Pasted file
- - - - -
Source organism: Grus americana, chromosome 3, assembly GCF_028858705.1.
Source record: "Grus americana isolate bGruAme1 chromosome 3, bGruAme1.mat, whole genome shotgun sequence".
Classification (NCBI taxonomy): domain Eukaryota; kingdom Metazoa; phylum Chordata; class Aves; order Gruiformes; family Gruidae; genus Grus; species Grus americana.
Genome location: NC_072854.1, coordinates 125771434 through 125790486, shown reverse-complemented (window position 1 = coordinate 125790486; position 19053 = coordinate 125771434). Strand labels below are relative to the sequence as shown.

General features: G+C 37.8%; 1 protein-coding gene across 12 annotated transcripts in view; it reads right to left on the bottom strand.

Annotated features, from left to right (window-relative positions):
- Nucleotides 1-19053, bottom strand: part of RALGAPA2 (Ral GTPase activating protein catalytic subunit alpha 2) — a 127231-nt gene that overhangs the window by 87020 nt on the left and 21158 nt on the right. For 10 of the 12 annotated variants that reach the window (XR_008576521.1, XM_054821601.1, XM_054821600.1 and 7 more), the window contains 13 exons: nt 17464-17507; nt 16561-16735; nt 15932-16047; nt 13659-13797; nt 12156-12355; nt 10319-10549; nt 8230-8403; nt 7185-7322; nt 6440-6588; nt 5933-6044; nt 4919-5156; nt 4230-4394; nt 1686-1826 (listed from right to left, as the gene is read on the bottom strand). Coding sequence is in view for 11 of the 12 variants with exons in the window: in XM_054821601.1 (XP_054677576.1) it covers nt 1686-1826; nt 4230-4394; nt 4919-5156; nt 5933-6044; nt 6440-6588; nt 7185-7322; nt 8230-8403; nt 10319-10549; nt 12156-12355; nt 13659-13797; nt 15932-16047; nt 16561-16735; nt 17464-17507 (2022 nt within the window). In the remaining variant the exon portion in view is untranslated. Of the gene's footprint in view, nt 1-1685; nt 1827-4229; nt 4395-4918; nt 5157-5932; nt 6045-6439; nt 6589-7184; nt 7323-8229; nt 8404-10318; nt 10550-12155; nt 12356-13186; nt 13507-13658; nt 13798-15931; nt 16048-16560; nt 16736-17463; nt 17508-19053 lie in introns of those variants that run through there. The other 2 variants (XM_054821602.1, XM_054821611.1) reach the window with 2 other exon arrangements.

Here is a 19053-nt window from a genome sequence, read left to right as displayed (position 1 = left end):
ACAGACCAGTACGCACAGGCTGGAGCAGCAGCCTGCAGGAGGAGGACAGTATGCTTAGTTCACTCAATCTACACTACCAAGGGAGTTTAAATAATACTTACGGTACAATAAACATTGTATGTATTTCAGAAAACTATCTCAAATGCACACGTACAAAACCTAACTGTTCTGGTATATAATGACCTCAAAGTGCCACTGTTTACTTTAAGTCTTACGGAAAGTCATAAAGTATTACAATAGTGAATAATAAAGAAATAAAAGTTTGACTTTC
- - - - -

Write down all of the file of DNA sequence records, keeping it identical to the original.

Source organism: Grus americana, chromosome 3, assembly GCF_028858705.1.
Source record: "Grus americana isolate bGruAme1 chromosome 3, bGruAme1.mat, whole genome shotgun sequence".
Classification (NCBI taxonomy): domain Eukaryota; kingdom Metazoa; phylum Chordata; class Aves; order Gruiformes; family Gruidae; genus Grus; species Grus americana.
Genome location: NC_072854.1, coordinates 125771434 through 125790486, shown reverse-complemented (window position 1 = coordinate 125790486; position 19053 = coordinate 125771434). Strand labels below are relative to the sequence as shown.

General features: G+C 37.8%; 1 protein-coding gene across 12 annotated transcripts in view; it reads right to left on the bottom strand.

Annotated features, from left to right (window-relative positions):
- Nucleotides 1-19053, bottom strand: part of RALGAPA2 (Ral GTPase activating protein catalytic subunit alpha 2) — a 127231-nt gene that overhangs the window by 87020 nt on the left and 21158 nt on the right. For 10 of the 12 annotated variants that reach the window (XR_008576521.1, XM_054821601.1, XM_054821600.1 and 7 more), the window contains 13 exons: nt 17464-17507; nt 16561-16735; nt 15932-16047; nt 13659-13797; nt 12156-12355; nt 10319-10549; nt 8230-8403; nt 7185-7322; nt 6440-6588; nt 5933-6044; nt 4919-5156; nt 4230-4394; nt 1686-1826 (listed from right to left, as the gene is read on the bottom strand). Coding sequence is in view for 11 of the 12 variants with exons in the window: in XM_054821601.1 (XP_054677576.1) it covers nt 1686-1826; nt 4230-4394; nt 4919-5156; nt 5933-6044; nt 6440-6588; nt 7185-7322; nt 8230-8403; nt 10319-10549; nt 12156-12355; nt 13659-13797; nt 15932-16047; nt 16561-16735; nt 17464-17507 (2022 nt within the window). In the remaining variant the exon portion in view is untranslated. Of the gene's footprint in view, nt 1-1685; nt 1827-4229; nt 4395-4918; nt 5157-5932; nt 6045-6439; nt 6589-7184; nt 7323-8229; nt 8404-10318; nt 10550-12155; nt 12356-13186; nt 13507-13658; nt 13798-15931; nt 16048-16560; nt 16736-17463; nt 17508-19053 lie in introns of those variants that run through there. The other 2 variants (XM_054821602.1, XM_054821611.1) reach the window with 2 other exon arrangements.

Here is a 19053-nt window from a genome sequence, read left to right as displayed (position 1 = left end):
ACAGACCAGTACGCACAGGCTGGAGCAGCAGCCTGCAGGAGGAGGACAGTATGCTTAGTTCACTCAATCTACACTACCAAGGGAGTTTAAATAATACTTACGGTACAATAAACATTGTATGTATTTCAGAAAACTATCTCAAATGCACACGTACAAAACCTAACTGTTCTGGTATATAATGACCTCAAAGTGCCACTGTTTACTTTAAGTCTTACGGAAAGTCATAAAGTATTACAATAGTGAATAATAAAGAAATAAAAGTTTGACTTTC